UK is sitting on a £20 billion lost pensions mountain - are you owed thousands of pounds?

17 October 2018
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The UK is sitting on a “lost pensions mountain” worth nearly £20 billion, according to estimates from an insurance industry body.

Research from the Association of British Insurers (ABI) found 800,000 lost pensions worth an estimated £9.7 billion.

When scaled up for the wider market, this equates to a staggering 1.6 million pension pots worth £19.4 billion unclaimed – the equivalent of £13,000 per pot.

The research, carried out by the Pensions Policy Institute on behalf of the ABI, looked at half of the private defined contribution pensions market.

Worryingly, the ABI says this figure is likely to be even higher as the research did not look into lost pensions held in the public sector, or with trust-based schemes typically run by employers.

The body says insurance providers make considerable efforts and spend millions every year trying to reunite people with lost or forgotten pensions.

In 2017, there were more than 375,000 attempts made to contact customers, leading to £1 billion in assets being reunited with them.

However, the ABI says that as people are frequently moving jobs and homes a pensions dashboard that would enable anyone to see all their pension savings in one place online is more important than ever before.

The pensions dashboard was supposed to launch in 2019. Despite widespread speculation earlier this year that the pensions dashboard could be scrapped, the government said it was still committed to it as long as the industry takes control of the initiative

People are losing track of their pensions when changing jobs or moving home.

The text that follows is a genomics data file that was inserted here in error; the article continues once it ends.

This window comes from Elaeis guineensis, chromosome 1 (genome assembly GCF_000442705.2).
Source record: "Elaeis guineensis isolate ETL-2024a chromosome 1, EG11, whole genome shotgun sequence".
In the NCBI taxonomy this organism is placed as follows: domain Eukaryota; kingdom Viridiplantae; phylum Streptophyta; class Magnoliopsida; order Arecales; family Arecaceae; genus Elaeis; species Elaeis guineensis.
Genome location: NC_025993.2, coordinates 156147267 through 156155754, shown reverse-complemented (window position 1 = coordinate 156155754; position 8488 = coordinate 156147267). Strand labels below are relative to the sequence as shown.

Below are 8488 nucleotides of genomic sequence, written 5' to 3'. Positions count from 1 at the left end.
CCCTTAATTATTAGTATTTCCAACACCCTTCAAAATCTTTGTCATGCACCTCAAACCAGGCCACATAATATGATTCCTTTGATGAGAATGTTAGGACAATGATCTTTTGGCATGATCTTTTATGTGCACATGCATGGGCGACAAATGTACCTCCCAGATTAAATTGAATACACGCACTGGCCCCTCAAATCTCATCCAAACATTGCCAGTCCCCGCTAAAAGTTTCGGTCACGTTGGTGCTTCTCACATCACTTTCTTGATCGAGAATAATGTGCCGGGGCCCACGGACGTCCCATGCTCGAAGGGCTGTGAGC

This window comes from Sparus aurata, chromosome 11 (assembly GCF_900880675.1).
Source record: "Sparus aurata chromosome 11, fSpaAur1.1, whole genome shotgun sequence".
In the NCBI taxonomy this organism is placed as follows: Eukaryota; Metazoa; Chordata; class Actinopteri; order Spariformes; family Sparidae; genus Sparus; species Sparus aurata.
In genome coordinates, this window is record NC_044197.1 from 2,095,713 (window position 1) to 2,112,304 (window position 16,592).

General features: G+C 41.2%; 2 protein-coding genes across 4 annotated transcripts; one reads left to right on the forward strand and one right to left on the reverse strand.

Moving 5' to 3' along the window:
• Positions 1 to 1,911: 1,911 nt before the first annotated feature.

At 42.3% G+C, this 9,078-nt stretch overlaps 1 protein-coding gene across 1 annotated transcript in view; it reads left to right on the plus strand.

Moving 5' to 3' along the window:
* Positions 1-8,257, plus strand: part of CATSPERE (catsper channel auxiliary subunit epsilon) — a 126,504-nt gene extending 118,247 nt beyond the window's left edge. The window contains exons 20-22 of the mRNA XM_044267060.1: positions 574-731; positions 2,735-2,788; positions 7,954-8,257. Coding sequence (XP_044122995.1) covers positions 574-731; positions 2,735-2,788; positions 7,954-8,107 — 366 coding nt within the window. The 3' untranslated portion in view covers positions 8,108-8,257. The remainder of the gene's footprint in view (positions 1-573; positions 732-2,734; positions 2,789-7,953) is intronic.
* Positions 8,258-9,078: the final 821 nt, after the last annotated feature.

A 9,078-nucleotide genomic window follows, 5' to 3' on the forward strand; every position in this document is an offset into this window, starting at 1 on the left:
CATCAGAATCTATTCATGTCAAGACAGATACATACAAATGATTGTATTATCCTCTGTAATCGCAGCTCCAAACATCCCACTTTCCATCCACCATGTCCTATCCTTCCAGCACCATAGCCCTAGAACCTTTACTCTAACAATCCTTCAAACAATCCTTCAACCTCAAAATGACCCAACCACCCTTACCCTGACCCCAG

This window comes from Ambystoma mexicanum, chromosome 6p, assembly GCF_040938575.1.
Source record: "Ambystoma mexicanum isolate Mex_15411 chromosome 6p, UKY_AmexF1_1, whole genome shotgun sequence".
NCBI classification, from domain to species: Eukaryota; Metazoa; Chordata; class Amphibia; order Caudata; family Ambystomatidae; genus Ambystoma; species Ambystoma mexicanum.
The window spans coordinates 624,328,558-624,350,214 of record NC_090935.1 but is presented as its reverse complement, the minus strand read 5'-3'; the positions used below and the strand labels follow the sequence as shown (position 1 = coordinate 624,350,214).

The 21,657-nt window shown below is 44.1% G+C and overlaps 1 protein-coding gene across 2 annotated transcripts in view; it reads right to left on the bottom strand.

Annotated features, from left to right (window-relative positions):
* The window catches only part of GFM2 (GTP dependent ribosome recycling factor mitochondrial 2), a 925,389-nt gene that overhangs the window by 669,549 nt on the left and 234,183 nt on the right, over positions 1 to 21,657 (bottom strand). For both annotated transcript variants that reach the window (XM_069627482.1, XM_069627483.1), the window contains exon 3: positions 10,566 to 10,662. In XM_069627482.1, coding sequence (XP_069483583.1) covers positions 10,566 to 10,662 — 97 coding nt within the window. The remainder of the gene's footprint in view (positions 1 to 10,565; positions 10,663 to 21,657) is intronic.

The average person has around 11 different jobs over their lifetime and moves home eight times.

The government predicts that there could be as many as 50 million dormant and lost pensions by 2050.

Yvonne Braun, the ABI’s director of long-term savings and protection, says: “These findings highlight the jaw-dropping scale of the lost pensions problem. Unclaimed pensions can make a real difference to millions of savers who have simply lost touch with their pension providers.

“The industry has stepped up its efforts to re-connect savers with their lost nest eggs, developing a new framework launched earlier this year to help pension providers trace ‘gone-away’ customers more consistently. But industry efforts can only go so far – we need a radical digital solution to cope with the way society is changing, or the problem will get worse."

She adds: “It is important that the Government stands by its promises to take forward the pensions dashboard. This project has cross-party support, with the backing of consumer groups, and could mean a more secure retirement for millions of savers.”

How to track your pensions down

When planning for retirement you need to know how much income you will be receiving from all of your pensions.

For people who lose track of their pensions all is not lost as the government provides a free online pensions service which allows you to search for lost workplace pensions.

All you need is the name of an employer or a pension provider to use the service.

Alternatively, you can contact the Pension Tracing Service by post or your former employer.

When you have tracked down all your funds you can then consider combining your pensions into a single plan to make them easier to manage and to reduce fees.

Jon Greer, head of retirement policy at Quilter, says: “The PPI statistics highlight why the pension dashboard should not be placed on the backburner. This is not a project that can be handed off to the private sector without consequences.

“It is and must be the government’s responsibility to ensure that the dashboard is governed appropriately and includes state and public sector pensions. Industry can only do so much and to get backing and confidence from the public it will need an unbiased seal of approval.”

He adds: “These figures are really symptoms of a worrying epidemic: a lack of engagement with money. Boosting the nation’s engagement with savings and money needs to be a top priority or these problems will not go anywhere.”

Comments

In reply to by anonymous_stub (not verified)

Hmmm... 'the average person moves house eight times and changes their job 11 times'. I'm well below average then. mind you, looking at our garage, you would think I am well above average with some things...

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